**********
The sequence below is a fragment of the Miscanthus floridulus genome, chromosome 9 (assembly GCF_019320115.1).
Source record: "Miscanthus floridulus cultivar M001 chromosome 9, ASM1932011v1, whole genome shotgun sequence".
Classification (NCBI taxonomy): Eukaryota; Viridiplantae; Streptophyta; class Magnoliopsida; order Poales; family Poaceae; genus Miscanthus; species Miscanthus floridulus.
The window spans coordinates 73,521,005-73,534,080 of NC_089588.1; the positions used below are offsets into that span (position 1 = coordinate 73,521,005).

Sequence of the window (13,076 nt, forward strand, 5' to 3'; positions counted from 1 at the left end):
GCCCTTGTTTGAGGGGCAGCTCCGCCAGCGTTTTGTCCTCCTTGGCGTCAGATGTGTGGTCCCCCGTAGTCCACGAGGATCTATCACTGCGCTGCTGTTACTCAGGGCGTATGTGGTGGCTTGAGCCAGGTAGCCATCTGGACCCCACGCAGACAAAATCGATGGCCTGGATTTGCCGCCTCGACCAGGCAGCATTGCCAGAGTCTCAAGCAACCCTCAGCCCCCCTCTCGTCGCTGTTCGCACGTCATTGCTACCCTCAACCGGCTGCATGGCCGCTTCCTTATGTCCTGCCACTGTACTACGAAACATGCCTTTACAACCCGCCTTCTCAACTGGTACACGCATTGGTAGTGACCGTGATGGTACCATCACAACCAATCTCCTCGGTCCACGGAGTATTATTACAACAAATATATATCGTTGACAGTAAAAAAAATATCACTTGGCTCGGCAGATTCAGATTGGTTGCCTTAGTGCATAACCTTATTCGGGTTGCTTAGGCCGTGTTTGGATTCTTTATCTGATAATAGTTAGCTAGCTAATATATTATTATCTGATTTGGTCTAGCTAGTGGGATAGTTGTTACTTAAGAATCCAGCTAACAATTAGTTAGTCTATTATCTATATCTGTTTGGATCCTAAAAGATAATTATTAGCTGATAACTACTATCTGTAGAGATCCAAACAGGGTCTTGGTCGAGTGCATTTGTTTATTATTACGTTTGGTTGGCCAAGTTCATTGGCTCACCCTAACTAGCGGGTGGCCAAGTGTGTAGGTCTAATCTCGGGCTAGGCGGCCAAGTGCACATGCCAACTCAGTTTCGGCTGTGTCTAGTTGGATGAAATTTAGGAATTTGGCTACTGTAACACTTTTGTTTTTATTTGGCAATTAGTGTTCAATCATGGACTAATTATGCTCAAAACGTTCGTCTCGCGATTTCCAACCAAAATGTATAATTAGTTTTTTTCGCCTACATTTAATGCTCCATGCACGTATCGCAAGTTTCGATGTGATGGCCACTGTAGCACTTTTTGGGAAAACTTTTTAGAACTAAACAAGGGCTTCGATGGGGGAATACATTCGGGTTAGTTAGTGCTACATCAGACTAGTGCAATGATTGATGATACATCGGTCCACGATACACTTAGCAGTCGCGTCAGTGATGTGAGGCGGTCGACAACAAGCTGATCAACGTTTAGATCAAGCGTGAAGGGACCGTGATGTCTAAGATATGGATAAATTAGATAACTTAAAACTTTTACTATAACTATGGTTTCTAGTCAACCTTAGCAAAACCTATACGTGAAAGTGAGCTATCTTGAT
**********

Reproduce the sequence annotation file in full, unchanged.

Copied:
The sequence below is a fragment of the Miscanthus floridulus genome, chromosome 9 (assembly GCF_019320115.1).
Source record: "Miscanthus floridulus cultivar M001 chromosome 9, ASM1932011v1, whole genome shotgun sequence".
Classification (NCBI taxonomy): Eukaryota; Viridiplantae; Streptophyta; class Magnoliopsida; order Poales; family Poaceae; genus Miscanthus; species Miscanthus floridulus.
The window spans coordinates 73,521,005-73,534,080 of NC_089588.1; the positions used below are offsets into that span (position 1 = coordinate 73,521,005).

Sequence of the window (13,076 nt, forward strand, 5' to 3'; positions counted from 1 at the left end):
GCCCTTGTTTGAGGGGCAGCTCCGCCAGCGTTTTGTCCTCCTTGGCGTCAGATGTGTGGTCCCCCGTAGTCCACGAGGATCTATCACTGCGCTGCTGTTACTCAGGGCGTATGTGGTGGCTTGAGCCAGGTAGCCATCTGGACCCCACGCAGACAAAATCGATGGCCTGGATTTGCCGCCTCGACCAGGCAGCATTGCCAGAGTCTCAAGCAACCCTCAGCCCCCCTCTCGTCGCTGTTCGCACGTCATTGCTACCCTCAACCGGCTGCATGGCCGCTTCCTTATGTCCTGCCACTGTACTACGAAACATGCCTTTACAACCCGCCTTCTCAACTGGTACACGCATTGGTAGTGACCGTGATGGTACCATCACAACCAATCTCCTCGGTCCACGGAGTATTATTACAACAAATATATATCGTTGACAGTAAAAAAAATATCACTTGGCTCGGCAGATTCAGATTGGTTGCCTTAGTGCATAACCTTATTCGGGTTGCTTAGGCCGTGTTTGGATTCTTTATCTGATAATAGTTAGCTAGCTAATATATTATTATCTGATTTGGTCTAGCTAGTGGGATAGTTGTTACTTAAGAATCCAGCTAACAATTAGTTAGTCTATTATCTATATCTGTTTGGATCCTAAAAGATAATTATTAGCTGATAACTACTATCTGTAGAGATCCAAACAGGGTCTTGGTCGAGTGCATTTGTTTATTATTACGTTTGGTTGGCCAAGTTCATTGGCTCACCCTAACTAGCGGGTGGCCAAGTGTGTAGGTCTAATCTCGGGCTAGGCGGCCAAGTGCACATGCCAACTCAGTTTCGGCTGTGTCTAGTTGGATGAAATTTAGGAATTTGGCTACTGTAACACTTTTGTTTTTATTTGGCAATTAGTGTTCAATCATGGACTAATTATGCTCAAAACGTTCGTCTCGCGATTTCCAACCAAAATGTATAATTAGTTTTTTTCGCCTACATTTAATGCTCCATGCACGTATCGCAAGTTTCGATGTGATGGCCACTGTAGCACTTTTTGGGAAAACTTTTTAGAACTAAACAAGGGCTTCGATGGGGGAATACATTCGGGTTAGTTAGTGCTACATCAGACTAGTGCAATGATTGATGATACATCGGTCCACGATACACTTAGCAGTCGCGTCAGTGATGTGAGGCGGTCGACAACAAGCTGATCAACGTTTAGATCAAGCGTGAAGGGACCGTGATGTCTAAGATATGGATAAATTAGATAACTTAAAACTTTTACTATAACTATGGTTTCTAGTCAACCTTAGCAAAACCTATACGTGAAAGTGAGCTATCTTGAT